Little confused about feed

farmkat55

Chirping
May 1, 2016
92
15
91
South Dakota
I have 4 hens and 1 rooster. (Lost two hens from illness last year and 1 rooster is in the freezer due to his aggressiveness.) My remaining 5 were 2 yrs old in April. They are my first chickens. We got them as days old chicks and when they started laying, they started getting layer feed. I thought I came here and asked what to do since Mr Cogburn lives with his girls 24/7 and wasn't sure about the right food for them. Thought it was determined that I could use the layer and they also have a container of oyster shell plus another one with grit in the coop. I know my hens eat the OS readily and I've never seen Cogburn eat the oyster shell OR the grit. Their shells are strong, only got a soft shell egg once. Cogburn seems healthy all this time...have I been doing this wrong with the layer feed? Not sure how to feed them separate....they are very bonded. They free range in the yard every day and get fruit and veggie treats.
 

TooCheep

Crowing
Feb 23, 2019
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Your instincts are correct. Since you have a mixed flock, you are better off with a flock feed which doesn't have the extra calcium. Cogburn shouldn't have the extra calcium for producing egg shells and will be much more prone to developing problems such as gout on that feed. If you know anything about gout, you'll know that isn't a condition you'd wish on anyone you care about.

I'd recommend switching your feed and continue offering calcium/grit on the side and everyone will do fine.
 

DobieLover

Easily distracted by chickens
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Your instincts are correct. Since you have a mixed flock, you are better off with a flock feed which doesn't have the extra calcium. Cogburn shouldn't have the extra calcium for producing egg shells and will be much more prone to developing problems such as gout on that feed. If you know anything about gout, you'll know that isn't a condition you'd wish on anyone you care about.

I'd recommend switching your feed and continue offering calcium/grit on the side and everyone will do fine.
I would switch to All Flock or Flock Raiser and keep the OS and grit.
The excess calcium WILL eventually cause kidney damage.
 

EggSighted4Life

Crossing the Road
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Apr 9, 2016
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Cogburn seems healthy all this time...have I been doing this wrong with the layer feed?
Hi there. :frow

I agree with the posters who say "flock raiser", "grower", or "all flock" type feed is the best over all choice... for many reasons.

Number one being that "layer" has the minimal amount of protein to keep a light bodied hen in laying condition (usually 16%). Noting it isn't just the protein but the amino acids they contain. Feeding a higher protein feed gives more wiggle room for folks who feed out low nutrient treats like scratch or corn.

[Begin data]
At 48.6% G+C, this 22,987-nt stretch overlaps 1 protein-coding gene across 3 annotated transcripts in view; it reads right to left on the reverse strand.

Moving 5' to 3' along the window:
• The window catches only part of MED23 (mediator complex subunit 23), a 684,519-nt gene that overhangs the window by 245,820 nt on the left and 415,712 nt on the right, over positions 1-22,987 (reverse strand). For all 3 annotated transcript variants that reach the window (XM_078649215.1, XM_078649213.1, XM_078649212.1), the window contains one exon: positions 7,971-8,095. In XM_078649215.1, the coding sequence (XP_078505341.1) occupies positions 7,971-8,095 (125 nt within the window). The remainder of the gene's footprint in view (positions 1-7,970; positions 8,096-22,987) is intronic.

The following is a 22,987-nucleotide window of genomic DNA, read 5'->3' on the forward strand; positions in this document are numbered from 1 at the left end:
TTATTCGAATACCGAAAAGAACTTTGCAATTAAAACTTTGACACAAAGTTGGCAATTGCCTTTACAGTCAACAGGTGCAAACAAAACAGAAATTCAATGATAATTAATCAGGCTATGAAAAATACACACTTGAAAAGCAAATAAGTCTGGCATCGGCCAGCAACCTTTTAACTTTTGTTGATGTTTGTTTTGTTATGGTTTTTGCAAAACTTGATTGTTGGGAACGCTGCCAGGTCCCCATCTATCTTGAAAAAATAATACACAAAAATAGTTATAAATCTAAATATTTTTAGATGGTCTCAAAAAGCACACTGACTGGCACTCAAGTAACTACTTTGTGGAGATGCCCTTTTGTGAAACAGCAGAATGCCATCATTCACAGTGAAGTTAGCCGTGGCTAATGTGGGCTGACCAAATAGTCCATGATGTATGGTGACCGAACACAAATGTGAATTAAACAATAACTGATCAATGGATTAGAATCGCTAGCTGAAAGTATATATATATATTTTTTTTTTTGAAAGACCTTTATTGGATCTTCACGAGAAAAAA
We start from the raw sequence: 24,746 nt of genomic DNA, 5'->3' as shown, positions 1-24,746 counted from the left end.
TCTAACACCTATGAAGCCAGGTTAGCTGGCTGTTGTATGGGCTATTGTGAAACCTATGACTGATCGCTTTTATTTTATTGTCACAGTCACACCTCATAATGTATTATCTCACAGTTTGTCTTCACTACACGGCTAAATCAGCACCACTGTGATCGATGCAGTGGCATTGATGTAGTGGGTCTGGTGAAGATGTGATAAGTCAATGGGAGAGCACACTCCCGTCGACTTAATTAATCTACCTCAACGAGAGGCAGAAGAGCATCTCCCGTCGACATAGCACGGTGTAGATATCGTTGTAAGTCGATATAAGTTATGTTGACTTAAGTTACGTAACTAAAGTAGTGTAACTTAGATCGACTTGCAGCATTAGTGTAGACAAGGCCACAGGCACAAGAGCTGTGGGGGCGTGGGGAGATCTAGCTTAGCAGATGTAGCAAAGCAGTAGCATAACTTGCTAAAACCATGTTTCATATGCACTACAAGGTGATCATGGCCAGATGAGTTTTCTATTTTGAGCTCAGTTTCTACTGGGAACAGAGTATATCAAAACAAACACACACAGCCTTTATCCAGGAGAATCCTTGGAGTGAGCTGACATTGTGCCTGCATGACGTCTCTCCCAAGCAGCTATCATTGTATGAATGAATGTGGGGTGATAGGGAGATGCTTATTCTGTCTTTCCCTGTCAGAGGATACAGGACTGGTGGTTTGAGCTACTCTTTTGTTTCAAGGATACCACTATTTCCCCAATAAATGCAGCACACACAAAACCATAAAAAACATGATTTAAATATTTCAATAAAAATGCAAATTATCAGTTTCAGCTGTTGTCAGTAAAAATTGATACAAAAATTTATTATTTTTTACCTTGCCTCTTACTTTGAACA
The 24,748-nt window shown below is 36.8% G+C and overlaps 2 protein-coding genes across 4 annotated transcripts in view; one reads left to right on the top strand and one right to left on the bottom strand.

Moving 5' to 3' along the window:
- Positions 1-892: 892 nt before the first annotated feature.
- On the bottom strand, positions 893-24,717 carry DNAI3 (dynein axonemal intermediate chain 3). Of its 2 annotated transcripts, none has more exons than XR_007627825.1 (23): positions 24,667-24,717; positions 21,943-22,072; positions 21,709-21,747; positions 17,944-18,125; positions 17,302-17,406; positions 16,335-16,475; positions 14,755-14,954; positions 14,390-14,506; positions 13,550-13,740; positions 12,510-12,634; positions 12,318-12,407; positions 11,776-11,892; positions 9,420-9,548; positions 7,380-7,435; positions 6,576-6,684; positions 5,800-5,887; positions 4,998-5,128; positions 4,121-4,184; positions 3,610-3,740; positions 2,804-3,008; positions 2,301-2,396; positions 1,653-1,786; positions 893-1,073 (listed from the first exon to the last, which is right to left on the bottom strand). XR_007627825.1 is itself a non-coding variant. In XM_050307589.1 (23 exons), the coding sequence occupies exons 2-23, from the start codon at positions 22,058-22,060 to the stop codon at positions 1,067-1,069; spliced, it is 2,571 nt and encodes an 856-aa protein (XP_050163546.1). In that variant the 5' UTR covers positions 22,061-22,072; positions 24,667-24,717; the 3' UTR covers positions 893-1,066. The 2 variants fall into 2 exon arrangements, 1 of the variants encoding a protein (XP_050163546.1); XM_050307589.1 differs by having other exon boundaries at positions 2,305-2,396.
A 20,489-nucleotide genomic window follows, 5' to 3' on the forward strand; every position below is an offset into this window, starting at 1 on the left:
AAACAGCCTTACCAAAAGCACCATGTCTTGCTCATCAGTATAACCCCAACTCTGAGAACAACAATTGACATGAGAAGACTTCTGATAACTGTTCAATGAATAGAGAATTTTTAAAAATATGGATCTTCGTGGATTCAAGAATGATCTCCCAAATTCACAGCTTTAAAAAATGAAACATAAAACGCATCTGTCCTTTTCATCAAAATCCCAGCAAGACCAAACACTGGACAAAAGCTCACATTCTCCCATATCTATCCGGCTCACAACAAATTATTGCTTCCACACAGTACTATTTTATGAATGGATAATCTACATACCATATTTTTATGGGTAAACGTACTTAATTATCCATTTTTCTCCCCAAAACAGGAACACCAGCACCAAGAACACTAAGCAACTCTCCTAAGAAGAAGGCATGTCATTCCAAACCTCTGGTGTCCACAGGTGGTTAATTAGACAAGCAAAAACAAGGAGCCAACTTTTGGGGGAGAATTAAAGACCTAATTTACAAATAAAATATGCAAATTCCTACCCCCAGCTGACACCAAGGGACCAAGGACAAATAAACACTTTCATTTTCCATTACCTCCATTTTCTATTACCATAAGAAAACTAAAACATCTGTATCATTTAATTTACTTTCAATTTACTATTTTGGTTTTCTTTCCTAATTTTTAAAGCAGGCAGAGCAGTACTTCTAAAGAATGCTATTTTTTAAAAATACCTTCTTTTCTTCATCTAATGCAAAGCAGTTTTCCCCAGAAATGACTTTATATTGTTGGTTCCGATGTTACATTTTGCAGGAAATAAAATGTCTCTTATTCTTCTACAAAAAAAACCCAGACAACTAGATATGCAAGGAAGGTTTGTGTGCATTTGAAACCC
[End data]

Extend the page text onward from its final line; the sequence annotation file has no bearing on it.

While I agree with Shamo Hybrid that the problem is fear mongered and exaggerated by many... and a lot of chicken folks are major over thinkers :oops: :he it is important you make your own choice. Many roosters will live out their days long and happy without gout or *possible* kidney failure even though they eat NOTHING but layer, not even free range. I saw an 8 year old roo on here with exactly that lifestyle. It is genetics that are the main cause of the issue often coupled with mismanagement (excess treats) and those who are genetically predisposed somehow may be more likely to face these terrible conditions.

For me... aside from having roosters... I have hens that molt or go broody and sometimes juveniles (none need the added calcium of layer). Since switching to "flock raiser", several years ago (OS on the side, grit is naturally from the ground)... I have noticed my birds go into less hard molts and recover more quickly because their bodies are equipped with more nutrients... feathers are made from 90% protein and it's amino acids.

The thing is... I have invested major time, energy, and funds into my flock to get where I am... I refuse to feed my boys the excess calcium as the loss (if it happened) would outweigh ANY savings from feeding more affordable *seeming* layer. BUT protein is pricey, OS is cheap... really you get what you pay for IMO.

Yes, gout can be caused by excess protein as well... again, a healthy kidney will be fine and a recent study I saw showed for protein to be the cause gout would take about 70% protein in chickens.

There is no need to feed Cogburn separate from the ladies... either determine that you are fine with layer and know there is a POSSIBILITY of side effects. Or switch to flock raiser, grower, even starter with OS on the side IF you feel more comfortable... knowing that ALL are going to die sooner or later regardless of what we do. I don't drink plain water EVER for more than 5 years now. Some folks ONLY drink water.. we will all meet our fate. My cousin who NEVER smoked or got exposed to second hand smoke got lung cancer in his 30's... they joys of living in an agriculture area when younger... my family has seen stomach, liver, pancrea, lung, breast, and prostate cancer... just to name a few. :duc So I AM sure that environmental factors do play a role in longevity... but also relative to genetics. :(